By Rick Mauch
Kiki Dee once sang, "I've got the music in me."
Weatherford College Director of Jazz Studies Fredrick Sanders understands that feeling very well—and now he’s looking for students with that same feeling.
Sanders, renowned for his piano playing skills and leading the Weatherford College Jazz Orchestra, has now started a songwriting class. And who knows? The next Bernie Taupin or Norah Jones might be among his students.
“Songwriting is the most current way people learn how to tell stories,” Sanders said. “It’s a way to pass down their heritage.”
Sanders noted that songwriting composition is among the most vital tools a student can have in developing communication, leadership skills and in-depth personal awareness.
"Over the last 20 years, I've taught these elements in all my piano lessons," he said. "My goal has always been to teach them the responsibility of self-awareness and self-government, and composition has always been the greatest tool for that.”
Sanders said the class, which started this spring both in-person and virtually, has students who are "disciplined and focused. We’re excited about their endeavors and what they are learning. It’s becoming contagious, things they are writing and their approach.”
Sanders said the class is an excellent addition to WC's strong history in music education, as evidenced in their jazz studies.
“This is a way for us to continue to develop our young minds and creativity,” he said. “Here in our state, there are not a lot of opportunities for young writers to develop fundamental skills they need and habits to improve on those studies, so it’s great that we have that here at our school.”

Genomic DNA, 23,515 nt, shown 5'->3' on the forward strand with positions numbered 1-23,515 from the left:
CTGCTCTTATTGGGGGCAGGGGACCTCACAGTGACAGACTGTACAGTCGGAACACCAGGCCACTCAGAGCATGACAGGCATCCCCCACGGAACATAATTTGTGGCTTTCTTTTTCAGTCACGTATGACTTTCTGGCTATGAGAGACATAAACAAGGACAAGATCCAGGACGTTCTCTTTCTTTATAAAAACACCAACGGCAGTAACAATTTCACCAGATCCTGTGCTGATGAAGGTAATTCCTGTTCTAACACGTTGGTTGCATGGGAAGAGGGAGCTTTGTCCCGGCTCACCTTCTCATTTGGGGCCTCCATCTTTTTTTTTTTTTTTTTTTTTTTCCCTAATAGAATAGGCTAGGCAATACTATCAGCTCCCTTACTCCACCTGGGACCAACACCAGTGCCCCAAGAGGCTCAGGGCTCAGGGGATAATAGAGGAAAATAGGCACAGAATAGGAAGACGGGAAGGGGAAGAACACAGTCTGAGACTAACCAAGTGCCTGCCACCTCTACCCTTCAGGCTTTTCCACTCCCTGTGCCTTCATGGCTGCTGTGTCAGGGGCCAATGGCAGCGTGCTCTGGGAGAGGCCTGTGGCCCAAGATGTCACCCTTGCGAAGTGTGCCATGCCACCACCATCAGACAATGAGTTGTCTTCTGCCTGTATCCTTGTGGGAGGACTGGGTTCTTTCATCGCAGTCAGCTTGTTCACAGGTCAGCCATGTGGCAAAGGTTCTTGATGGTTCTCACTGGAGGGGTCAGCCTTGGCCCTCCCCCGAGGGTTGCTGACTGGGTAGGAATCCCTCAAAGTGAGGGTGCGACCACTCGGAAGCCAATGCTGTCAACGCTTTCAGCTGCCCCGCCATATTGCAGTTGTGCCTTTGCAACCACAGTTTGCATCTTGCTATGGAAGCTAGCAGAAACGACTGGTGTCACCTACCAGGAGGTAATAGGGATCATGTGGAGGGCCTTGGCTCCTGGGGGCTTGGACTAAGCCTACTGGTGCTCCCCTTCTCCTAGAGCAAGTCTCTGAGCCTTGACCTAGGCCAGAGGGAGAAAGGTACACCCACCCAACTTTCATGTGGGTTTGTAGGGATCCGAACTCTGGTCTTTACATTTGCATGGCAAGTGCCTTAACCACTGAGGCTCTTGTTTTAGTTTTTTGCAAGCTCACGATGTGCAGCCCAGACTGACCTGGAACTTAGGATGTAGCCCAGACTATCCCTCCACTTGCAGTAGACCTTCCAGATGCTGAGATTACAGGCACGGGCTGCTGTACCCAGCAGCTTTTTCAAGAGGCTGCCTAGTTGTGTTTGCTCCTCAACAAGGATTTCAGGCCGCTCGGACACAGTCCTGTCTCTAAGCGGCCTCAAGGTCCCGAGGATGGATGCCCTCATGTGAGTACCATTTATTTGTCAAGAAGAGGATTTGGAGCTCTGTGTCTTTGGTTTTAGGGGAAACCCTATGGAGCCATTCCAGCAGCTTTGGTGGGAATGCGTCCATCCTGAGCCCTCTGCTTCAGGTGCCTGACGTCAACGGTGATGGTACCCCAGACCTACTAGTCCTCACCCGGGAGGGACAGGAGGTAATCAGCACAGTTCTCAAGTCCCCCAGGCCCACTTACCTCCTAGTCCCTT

Writing a song is more than putting some rhyming words down on paper, Sanders said.
"Songwriters are not only people who can write words, but people who can set a mood in the environment,” he said. “Rhyming is a quality way to create cadence, but storytelling is not always about rhyming.”
Not everyone has to be musically inclined to write a song, however. For example, the aforementioned Taupin helped make Elton John a legend with his poetry that John put to music, bringing the world some of the greatest pop songs ever created.
“I make sure I present all the options so they can write words and be able to perform if needed, but some people don’t have that type of performance outlet. They feel better with a pen in hand,” he said.
And yes, Sanders sees a little bit of himself in his students.
“I see myself in the hopes and dreams that I had as a young man,” he said. “I see the boldness in me, the cloudiness in the vision of not knowing sometimes what life has yet to offer.”
His students performed their works in a Songwriters Showcase at the Alkek Fine Arts Center in April. In addition, he is producing a collection of the students' work for either a CD or for download.
During the spring semester, the class wrote songs from assigned topics, such as time. Sanders said the students also worked outside of class in such areas as pop, country and western, jazz and even in the style of Broadway.
“Our students are very versatile,” he said. “We have a very eclectic class, and I’m excited about that.”